by Wendy Delsol
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“What gave you the idea to write Stork?”
Years ago, on the TV show Unsolved Mysteries, there was a story about a boy who claimed to have a pre-birth memory of choosing his mother. It gave me the willies and stuck with me! When brainstorming for a fresh paranormal angle, I decided to weave this with the cultural symbol of childbirth, the stork, and invent a clan of white witches charged with pairing souls and mothers.
“Which character is the most frustrating to write?”
Hmm. Possibly Kat’s dad. He’s a good guy but self-centered and immature (he’d cheated on his wife, after all). Still, Kat loves him unconditionally. It was, therefore, a tough balance to show him flaws and all but still have Kat adore him. My intent was for his character to have an arc that spans all three books. He’s not perfect at the end of book three, but he has grown. (And his character allowed me to explore the concept of old soul versus new soul.)
“How hard was it to choose your titles?”
STORK was my original title, and I still love it. It also serves as the name for the trilogy. FROST was my title for book two all along. Had I known that two other YA books entitled FROST would be released around the same period, I would have changed it. Titles are not copyrighted, by the way. FLOCK was more difficult to encapsulate in a single word (ideally five letter or at least one syllable). It had the working title TIDE for quite a while. Originally, Candlewick had the idea of putting a guy (Marik) on the cover. TIDE, therefore, made sense for a hunky merman. When it was decided to go with Penny (Kat’s best friend) on the cover, we needed a new title. We batted around a few things before settling on FLOCK, which I love, by the way.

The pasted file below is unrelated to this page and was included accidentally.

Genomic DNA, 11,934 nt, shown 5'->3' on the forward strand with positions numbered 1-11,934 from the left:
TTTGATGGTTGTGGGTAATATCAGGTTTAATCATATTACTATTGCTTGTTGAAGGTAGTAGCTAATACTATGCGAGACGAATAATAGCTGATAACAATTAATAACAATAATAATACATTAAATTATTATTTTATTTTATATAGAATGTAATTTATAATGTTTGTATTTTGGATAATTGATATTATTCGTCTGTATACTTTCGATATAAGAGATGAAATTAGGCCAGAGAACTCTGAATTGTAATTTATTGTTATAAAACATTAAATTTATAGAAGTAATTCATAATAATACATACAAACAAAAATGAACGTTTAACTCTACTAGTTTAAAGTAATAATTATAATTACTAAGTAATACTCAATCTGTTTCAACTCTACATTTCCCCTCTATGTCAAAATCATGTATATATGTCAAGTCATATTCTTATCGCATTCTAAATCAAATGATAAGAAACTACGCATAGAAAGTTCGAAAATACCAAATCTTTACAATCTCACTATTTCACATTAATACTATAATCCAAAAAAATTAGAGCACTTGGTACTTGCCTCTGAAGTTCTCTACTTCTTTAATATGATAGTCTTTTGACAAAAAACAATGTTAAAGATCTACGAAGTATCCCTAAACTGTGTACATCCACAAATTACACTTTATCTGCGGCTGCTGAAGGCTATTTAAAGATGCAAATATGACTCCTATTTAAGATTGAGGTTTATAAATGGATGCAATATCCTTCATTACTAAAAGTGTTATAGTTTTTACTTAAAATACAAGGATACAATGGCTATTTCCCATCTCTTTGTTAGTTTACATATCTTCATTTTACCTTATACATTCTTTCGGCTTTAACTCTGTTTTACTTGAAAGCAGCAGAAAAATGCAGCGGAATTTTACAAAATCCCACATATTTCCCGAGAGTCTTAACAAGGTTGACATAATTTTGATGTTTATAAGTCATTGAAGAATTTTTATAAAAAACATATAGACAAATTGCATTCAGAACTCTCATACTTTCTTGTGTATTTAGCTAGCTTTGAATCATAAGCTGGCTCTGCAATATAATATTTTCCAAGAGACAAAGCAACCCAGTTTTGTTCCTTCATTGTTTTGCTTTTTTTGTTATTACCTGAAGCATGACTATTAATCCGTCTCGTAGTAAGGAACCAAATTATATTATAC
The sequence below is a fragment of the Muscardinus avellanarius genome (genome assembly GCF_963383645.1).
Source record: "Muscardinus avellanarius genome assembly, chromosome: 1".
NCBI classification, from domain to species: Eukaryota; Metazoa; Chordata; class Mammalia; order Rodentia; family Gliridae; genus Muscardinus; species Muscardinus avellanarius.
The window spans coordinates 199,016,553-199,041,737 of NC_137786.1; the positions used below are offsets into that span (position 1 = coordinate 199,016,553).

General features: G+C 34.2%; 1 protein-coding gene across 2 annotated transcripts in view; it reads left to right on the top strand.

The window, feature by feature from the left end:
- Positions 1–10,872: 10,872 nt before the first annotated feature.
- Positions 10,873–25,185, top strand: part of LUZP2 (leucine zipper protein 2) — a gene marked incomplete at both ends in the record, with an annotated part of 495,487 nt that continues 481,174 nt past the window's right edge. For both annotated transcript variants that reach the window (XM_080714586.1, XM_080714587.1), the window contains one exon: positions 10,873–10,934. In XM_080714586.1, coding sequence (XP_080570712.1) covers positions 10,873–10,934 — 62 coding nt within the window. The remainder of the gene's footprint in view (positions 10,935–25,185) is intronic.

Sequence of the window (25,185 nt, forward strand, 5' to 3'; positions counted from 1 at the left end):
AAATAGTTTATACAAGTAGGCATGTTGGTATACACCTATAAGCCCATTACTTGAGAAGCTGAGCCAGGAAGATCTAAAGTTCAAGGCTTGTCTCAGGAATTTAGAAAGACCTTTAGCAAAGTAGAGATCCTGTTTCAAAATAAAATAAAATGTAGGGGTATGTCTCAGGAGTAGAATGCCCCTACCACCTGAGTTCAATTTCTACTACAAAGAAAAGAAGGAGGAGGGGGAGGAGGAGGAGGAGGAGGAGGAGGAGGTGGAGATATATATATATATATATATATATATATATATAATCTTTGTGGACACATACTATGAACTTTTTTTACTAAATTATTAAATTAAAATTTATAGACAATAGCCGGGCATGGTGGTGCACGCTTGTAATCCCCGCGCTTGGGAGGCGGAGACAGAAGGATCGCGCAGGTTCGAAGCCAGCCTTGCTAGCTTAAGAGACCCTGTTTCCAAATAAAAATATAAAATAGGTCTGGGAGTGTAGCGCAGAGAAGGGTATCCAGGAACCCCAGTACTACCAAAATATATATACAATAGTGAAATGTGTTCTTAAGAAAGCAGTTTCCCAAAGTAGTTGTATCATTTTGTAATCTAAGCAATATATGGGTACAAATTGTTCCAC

“Now that you’ve used a blonde, a brunette and a redhead as your cover images, will your next cover model have green hair?
Love the question, but the answer is no. For several reasons. First off, there is no book four planned for the series. I think Kat and her friends are tired of my snooping around. Secondly, authors don’t have control over cover art. This is an area that is contractually signed away to the publisher (unless you’re J.K., Stephanie, Suzanne, or someone with their clout).
“What made you decide to write a retelling of Pride and Prejudice?”
It’s my small homage to my favorite novel. Plus, we need a contemporary Mr. Darcy. Sigh.
“Do you decide on what your book title will be before you begin to write, or do you leave it until later?”
I almost always have a working title. So far, of my four published books, two titles have made it to publication. STORK and FROST are unchanged. FLOCK was originally TIDE (see my reply to Stephanie for more details), and THE MCCLOUD HOME FOR WAYWARD GIRLS was originally WAYWARD.
“I saw that Jane Austin is really what brought the reader out in her. I don't know much about Jane Austin, but I never really thought of her as a supernatural writer, in fact none of the books she listed in her bio section really seemed to have any supernatural elements in them, so I was just wondering what made her want to write Stork, a supernatural book?”